• I regularly drive past the J&W Deli. And all the time, even though I *know* it's J&W and i *know* I've been through this before in my head ... I still occasionally double take because I could swear I just saw the "Jew Deli". Which usually means good pickles. :D
  • I was just listening to a live version of Betty and Me, and realised it's 'prehensile tail' and not 'three heads or tail'.
  • Just seen this thread...
    I know it's a little pervy, but I initially thought the line was...

    "My beige bear, still has four paws, two holes..."

    I thought... "Wha' !!!??"
  • a lesson in anatomy. one is for eatin', one's for poopin'. ;-)

    At least that's how you tell a kid it is.
  • I realised last night that I had the last line of Monkey Shines wrong. I thought it was, 'This monkey shines wherever he goes' which I thought was a nice play on words.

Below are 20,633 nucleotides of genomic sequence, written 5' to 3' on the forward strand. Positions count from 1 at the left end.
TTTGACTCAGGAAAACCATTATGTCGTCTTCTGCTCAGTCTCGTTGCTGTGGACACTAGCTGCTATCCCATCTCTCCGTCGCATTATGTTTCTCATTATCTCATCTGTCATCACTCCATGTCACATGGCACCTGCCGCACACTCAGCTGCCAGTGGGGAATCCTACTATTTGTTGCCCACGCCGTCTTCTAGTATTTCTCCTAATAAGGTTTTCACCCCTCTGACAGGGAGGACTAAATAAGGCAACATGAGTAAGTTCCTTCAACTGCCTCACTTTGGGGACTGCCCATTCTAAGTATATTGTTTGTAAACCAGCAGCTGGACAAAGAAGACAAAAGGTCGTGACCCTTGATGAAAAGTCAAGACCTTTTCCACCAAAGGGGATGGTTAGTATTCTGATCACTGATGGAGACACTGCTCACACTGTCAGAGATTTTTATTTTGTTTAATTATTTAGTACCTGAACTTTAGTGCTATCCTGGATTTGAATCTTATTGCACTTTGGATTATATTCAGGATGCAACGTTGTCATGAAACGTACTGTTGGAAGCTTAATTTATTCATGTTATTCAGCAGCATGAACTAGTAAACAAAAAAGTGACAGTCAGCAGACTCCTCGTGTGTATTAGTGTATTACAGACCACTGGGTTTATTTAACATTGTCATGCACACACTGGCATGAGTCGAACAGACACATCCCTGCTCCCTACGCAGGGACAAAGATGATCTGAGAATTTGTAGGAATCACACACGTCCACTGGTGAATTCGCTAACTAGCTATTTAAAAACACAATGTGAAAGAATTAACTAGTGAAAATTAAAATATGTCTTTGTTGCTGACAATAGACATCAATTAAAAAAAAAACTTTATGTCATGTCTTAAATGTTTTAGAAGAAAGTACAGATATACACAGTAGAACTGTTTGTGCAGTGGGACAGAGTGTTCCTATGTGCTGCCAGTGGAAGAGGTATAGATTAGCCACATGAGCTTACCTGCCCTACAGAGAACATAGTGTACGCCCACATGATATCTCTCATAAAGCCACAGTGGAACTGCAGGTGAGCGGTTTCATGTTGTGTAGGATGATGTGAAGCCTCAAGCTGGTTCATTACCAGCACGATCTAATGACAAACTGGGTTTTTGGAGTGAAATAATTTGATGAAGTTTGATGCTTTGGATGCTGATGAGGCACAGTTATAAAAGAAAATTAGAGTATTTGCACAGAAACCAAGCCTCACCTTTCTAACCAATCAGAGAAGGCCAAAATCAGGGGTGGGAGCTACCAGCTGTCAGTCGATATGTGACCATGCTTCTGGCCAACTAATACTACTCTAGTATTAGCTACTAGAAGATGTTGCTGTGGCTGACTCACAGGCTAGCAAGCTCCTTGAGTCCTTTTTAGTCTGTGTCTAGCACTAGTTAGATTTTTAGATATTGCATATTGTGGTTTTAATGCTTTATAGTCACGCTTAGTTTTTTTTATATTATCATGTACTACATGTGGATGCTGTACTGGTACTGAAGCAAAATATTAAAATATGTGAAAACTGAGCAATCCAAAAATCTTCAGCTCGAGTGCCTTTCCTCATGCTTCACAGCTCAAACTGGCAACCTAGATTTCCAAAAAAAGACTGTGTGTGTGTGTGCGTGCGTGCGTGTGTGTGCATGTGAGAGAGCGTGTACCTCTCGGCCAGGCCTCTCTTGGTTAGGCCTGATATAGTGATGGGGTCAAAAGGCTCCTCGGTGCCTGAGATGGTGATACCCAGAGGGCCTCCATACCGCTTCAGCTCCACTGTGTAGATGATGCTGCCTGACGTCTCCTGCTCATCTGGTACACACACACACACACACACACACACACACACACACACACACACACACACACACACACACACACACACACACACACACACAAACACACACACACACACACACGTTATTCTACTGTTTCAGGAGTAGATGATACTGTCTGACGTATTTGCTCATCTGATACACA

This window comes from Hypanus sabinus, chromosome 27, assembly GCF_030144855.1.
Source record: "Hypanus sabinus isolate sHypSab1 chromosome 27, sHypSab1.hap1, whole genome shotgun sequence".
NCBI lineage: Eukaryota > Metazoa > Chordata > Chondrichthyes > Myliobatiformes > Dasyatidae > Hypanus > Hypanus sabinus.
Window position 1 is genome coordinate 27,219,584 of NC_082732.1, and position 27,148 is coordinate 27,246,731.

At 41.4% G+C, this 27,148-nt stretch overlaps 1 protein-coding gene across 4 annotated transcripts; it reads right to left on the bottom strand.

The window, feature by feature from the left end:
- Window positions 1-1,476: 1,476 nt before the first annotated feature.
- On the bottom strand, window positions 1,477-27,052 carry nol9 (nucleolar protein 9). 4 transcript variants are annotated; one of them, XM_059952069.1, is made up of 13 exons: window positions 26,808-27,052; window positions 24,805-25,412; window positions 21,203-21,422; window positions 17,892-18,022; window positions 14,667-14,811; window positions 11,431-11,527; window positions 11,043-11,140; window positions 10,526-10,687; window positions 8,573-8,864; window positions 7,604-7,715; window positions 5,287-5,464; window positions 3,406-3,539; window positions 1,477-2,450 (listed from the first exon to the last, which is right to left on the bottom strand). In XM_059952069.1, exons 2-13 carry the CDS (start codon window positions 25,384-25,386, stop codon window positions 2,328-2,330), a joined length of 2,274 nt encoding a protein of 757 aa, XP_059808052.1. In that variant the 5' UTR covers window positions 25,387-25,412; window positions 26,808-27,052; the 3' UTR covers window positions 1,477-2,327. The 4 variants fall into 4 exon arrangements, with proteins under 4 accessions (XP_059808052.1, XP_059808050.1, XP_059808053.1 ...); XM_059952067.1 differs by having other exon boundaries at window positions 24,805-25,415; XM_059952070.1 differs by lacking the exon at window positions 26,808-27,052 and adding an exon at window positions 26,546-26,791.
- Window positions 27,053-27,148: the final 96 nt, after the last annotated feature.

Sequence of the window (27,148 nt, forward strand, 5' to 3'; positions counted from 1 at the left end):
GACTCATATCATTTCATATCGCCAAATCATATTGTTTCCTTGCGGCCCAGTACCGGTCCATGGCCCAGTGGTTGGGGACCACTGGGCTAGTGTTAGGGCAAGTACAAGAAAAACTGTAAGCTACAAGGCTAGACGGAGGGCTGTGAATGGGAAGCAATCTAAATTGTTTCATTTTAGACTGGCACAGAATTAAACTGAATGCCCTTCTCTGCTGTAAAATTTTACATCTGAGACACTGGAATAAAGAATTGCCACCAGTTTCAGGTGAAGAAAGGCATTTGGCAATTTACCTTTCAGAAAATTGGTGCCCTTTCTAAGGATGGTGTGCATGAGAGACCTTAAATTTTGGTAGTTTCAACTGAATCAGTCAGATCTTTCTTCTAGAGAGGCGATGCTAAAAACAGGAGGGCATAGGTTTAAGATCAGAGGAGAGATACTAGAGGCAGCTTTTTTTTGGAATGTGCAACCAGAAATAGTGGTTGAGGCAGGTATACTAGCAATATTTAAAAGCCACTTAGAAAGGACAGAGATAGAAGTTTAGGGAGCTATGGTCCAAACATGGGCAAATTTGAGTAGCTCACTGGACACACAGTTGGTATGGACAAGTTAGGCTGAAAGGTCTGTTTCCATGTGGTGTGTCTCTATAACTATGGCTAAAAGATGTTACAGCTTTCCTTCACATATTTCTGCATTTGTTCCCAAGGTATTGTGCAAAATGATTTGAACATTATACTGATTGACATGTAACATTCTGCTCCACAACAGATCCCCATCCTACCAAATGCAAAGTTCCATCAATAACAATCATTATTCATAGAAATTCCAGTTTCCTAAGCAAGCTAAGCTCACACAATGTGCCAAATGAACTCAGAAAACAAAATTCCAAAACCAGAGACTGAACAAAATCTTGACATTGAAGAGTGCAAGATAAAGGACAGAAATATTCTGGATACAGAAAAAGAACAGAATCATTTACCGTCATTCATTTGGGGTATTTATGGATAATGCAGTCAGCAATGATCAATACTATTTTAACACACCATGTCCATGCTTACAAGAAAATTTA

• What are the actual words, because that sounds right to me.
  • I thought it was "There's monkey shines..."

    I think I mentioned this elsewhere, but I used to hear a line in I Feel Fantastic as "Work is easy when you don't stress out about dead lions."

    And two examples in my latest song fu entry. Even though I sing "the elves turn tail", it sounds like "the elves turn pale". And whenever the title line comes up, I keep hearing "we're marching to sell a door." That last one isn't completely an accident, since I named the fictional country after Tolkein's known love for the sound of the words "cellar door".
  • I heard the same line as Angela. Oops.
  • I heard "'Cause Monkey shines wherever you go", and that was on the wiki as the lyrics until moments ago when I changed it. The line doesn't entirely make sense to me.
  • Since monkeyshines is slang for pranks, cutups and other mischievousness, the line makes perfect sense.
  • Thanks for that explanation. I never understood how or why "shines" was being used as a noun there.
  • Oh right I was not aware of the slang term, thanks rob. It does seem to make some what more sense now.